HU Elsewhere

HU took last week off, but I still had a few pieces up elsewhere around the webs.

I snuck in to the tail end of Tom Spurgeon’s holiday interview series over at the Comics Reporter with a discussion of the Elephant and Piggie children’s book series. (Update: Tom informs me that there’s another week of interview left, apparently — I am in the middle, not at the end at all.)

I don’t think it’s an issue of seeing it in the context of comics; Willems’ work is comics. He uses cartoony simplified animal characters and makes extensive use of comic tropes like motion lines and speech bubbles. The narrative is entirely advanced through sequential action; the movement and words of the characters directly tell the story; it’s absolutely not text with illustrations. Some of the chicken books even use panels. The only reason you wouldn’t call it a comic is because it’s not sold through the direct market, basically.

The second half of my survey of Thai Luk Thung videos is up on madeloud.

Still, there are other approaches. For example, there’s Por Parichart’s “Krai Sak Kon Bon Tarng Fun,” or “Someone on a Path to My Dreams.” It basically follows the usual luk thung formula — with a slight conceptual twist. Luk thung is often referred to as “Thai country music” because its audience and lyrical themes are both mostly rural. However, “Krai Sak Kon Bon Tarng Fun” is unusual in that it actually sounds like American country music. The band hits a Nashville groove like they’ve been listening to Hanks and Merles all their lives, while Por, the singer, imitates Dolly Parton down to the breathy yodeling quaver. And as for the video — well, the set designers appears to have seen Hee Haw.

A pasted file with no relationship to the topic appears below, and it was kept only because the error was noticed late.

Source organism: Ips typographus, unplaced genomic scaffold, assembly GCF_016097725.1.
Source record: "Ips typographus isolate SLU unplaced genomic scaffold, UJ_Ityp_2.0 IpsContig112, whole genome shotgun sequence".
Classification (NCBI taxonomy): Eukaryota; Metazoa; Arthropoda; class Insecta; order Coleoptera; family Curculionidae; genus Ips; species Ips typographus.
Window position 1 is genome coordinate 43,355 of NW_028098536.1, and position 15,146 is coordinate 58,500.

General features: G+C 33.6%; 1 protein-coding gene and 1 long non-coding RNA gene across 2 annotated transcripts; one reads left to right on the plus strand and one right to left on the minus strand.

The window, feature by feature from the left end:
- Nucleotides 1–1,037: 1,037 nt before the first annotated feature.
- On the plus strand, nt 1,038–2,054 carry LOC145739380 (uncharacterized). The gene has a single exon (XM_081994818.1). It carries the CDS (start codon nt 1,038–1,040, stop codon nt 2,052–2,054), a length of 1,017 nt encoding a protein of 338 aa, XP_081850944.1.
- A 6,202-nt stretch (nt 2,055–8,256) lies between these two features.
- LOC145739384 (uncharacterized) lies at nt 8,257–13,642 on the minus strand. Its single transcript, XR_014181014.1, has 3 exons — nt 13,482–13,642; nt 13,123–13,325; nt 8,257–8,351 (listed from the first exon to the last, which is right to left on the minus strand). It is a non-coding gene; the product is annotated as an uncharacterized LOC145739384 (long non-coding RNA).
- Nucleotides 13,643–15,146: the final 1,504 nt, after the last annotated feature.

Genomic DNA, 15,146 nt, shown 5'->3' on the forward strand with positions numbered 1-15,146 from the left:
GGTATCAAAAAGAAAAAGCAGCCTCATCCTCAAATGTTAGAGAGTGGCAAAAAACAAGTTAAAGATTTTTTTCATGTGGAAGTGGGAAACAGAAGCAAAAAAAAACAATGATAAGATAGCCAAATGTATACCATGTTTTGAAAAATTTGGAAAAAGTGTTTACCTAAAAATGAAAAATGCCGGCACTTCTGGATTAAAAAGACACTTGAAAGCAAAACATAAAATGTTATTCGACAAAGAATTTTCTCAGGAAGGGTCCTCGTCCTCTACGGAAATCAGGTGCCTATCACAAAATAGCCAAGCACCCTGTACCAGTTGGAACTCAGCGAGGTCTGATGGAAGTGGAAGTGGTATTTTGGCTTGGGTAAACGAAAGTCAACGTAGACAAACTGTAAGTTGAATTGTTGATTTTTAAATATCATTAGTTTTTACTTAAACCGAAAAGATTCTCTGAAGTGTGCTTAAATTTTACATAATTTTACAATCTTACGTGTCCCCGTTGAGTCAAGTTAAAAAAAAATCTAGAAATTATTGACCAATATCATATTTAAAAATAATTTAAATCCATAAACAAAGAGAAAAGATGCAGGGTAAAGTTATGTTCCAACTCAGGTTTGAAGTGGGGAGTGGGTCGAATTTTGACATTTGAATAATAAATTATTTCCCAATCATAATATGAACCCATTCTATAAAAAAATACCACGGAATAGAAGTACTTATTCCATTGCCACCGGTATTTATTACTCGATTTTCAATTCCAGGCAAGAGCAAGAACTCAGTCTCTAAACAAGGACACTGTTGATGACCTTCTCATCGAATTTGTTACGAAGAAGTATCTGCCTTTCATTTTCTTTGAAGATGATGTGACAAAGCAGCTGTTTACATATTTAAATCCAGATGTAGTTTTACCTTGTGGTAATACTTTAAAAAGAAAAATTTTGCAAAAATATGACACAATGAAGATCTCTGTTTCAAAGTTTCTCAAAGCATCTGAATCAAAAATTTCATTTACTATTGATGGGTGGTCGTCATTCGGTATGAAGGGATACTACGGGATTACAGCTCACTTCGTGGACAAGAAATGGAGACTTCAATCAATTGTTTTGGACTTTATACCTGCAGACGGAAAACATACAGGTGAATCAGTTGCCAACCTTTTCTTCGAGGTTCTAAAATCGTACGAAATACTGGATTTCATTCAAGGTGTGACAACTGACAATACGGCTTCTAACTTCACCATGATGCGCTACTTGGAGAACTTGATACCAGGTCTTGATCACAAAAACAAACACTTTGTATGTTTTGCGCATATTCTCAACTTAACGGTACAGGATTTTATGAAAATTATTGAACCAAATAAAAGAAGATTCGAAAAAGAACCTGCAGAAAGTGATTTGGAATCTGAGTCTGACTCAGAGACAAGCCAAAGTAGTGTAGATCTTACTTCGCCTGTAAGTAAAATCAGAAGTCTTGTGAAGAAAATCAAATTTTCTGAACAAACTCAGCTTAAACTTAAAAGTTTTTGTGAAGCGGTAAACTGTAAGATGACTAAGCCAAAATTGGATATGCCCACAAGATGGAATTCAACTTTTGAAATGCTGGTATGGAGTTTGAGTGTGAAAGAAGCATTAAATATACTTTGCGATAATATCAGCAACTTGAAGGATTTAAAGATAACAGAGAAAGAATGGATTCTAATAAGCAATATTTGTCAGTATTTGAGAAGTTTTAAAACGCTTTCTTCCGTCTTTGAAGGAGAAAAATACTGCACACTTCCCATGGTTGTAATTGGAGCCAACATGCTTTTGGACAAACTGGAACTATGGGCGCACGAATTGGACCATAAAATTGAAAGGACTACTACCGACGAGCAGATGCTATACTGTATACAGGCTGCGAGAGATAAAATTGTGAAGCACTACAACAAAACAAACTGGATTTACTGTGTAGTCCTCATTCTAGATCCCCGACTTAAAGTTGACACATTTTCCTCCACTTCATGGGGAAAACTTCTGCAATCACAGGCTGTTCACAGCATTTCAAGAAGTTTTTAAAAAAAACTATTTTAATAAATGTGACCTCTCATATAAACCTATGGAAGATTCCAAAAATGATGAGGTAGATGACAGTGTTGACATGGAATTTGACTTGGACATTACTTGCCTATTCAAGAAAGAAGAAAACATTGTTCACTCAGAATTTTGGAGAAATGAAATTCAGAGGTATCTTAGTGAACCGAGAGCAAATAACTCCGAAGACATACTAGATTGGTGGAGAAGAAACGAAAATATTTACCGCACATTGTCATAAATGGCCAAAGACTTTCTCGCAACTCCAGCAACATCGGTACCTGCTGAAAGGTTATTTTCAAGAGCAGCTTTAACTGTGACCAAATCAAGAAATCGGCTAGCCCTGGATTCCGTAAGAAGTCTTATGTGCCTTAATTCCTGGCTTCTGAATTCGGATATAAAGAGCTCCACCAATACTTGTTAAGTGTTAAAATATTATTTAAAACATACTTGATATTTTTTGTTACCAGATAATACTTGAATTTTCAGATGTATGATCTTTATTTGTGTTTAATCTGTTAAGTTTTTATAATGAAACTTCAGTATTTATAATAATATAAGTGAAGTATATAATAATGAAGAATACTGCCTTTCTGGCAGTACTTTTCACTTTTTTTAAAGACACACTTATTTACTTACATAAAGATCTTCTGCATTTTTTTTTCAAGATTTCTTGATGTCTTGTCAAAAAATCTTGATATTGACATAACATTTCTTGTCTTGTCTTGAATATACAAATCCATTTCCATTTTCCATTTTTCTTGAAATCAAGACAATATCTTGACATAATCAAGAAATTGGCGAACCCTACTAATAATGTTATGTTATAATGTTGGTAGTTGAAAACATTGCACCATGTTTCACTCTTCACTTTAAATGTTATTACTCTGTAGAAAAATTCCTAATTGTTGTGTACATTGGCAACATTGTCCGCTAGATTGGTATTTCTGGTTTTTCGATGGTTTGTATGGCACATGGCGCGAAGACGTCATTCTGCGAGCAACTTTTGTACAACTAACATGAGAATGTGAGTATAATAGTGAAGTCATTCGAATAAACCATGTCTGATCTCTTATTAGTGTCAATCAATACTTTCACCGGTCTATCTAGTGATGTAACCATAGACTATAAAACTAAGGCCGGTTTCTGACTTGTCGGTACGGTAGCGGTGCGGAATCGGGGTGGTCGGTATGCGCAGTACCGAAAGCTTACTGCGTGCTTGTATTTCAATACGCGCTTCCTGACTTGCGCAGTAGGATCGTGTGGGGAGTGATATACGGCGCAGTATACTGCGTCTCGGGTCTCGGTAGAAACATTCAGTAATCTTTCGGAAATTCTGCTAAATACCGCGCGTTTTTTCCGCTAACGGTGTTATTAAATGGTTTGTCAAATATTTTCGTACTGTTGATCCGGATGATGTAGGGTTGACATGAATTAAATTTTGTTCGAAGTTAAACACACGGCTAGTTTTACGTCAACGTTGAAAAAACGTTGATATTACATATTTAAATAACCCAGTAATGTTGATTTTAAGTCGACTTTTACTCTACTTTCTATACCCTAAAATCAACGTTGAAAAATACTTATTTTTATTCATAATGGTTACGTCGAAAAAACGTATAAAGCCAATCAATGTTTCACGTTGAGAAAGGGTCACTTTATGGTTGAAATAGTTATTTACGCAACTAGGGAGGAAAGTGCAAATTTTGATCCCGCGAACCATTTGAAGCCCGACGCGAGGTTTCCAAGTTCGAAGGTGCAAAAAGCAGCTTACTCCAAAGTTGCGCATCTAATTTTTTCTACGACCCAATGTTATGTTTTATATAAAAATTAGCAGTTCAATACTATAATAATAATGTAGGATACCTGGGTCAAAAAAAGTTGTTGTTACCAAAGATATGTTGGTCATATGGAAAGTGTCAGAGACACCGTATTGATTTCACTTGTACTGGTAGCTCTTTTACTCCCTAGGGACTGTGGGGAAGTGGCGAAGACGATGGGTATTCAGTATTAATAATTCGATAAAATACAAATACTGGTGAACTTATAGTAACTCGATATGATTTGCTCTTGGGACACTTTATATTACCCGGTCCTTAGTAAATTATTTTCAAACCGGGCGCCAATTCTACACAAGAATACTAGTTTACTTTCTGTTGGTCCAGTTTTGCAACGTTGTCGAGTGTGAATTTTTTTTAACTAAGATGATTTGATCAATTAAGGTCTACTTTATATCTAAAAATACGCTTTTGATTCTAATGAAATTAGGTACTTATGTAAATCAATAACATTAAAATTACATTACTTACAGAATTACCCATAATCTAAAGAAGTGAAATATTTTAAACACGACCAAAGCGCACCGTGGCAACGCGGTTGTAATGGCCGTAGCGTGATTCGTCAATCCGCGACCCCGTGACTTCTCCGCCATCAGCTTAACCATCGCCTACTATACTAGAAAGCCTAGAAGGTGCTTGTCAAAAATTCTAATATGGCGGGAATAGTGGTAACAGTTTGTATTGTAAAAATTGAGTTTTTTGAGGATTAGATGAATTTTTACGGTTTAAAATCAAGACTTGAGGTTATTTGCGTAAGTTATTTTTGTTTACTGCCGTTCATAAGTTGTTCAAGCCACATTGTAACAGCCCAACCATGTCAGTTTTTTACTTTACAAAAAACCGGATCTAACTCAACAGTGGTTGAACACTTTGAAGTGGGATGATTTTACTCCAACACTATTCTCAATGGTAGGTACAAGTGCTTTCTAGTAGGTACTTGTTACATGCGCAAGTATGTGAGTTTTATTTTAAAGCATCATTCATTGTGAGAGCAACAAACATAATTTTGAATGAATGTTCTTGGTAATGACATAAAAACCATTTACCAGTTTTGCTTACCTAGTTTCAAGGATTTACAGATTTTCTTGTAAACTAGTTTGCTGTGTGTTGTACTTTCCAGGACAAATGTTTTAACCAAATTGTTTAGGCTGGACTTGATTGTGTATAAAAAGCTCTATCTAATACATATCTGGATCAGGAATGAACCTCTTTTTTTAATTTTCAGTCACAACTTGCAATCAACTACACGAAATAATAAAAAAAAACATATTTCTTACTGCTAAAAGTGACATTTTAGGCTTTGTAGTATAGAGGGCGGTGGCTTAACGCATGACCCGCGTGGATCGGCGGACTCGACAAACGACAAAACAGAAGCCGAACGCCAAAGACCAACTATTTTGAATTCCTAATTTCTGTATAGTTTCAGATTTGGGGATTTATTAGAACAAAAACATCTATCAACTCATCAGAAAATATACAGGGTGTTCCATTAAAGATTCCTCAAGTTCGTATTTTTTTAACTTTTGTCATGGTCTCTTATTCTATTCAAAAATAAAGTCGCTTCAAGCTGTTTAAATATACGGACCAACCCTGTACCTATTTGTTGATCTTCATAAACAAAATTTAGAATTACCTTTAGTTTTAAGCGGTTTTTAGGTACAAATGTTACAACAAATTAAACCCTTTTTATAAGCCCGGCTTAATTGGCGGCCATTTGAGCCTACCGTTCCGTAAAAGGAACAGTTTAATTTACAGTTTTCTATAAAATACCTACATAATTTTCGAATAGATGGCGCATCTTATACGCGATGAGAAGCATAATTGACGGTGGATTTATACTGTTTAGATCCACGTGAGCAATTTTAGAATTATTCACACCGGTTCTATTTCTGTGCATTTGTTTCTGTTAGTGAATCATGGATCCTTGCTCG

Also on Madeloud, I have a review of a reissue by shoegaze legends Teenage Filmstars.

And at Metropulse I review the blaxploitation comp “Can You Dig It?” and the gospel comp “Fire In My Bones.”

Other Links

There are a couple of amazing essays by former Utilitarians up on First, Tom Crippen has a spectacular essay about Alan Moore and geekism. And then Bill Randall has an equally spectacular essay about the odd progression of manga in America. You really need to go read both of them; they’ve both kind of outdone themselves.

Also on, Steven Grant has a brief, acerbic, and hysterical take on the Spirit pop up book.

Then Shaenon Garrity has an even briefer, even more acerbic, and even more hysterical take on Acme Novelty Library #19.

I enjoyed Chris Mautner’s discussion of Scott Pilgrim, a comic I’ve never read but am now thinking I should.

The one-woman comics-news dervish that is Brigid Alverson has a thorough round-up of this year’s manga news over at Robot 6.

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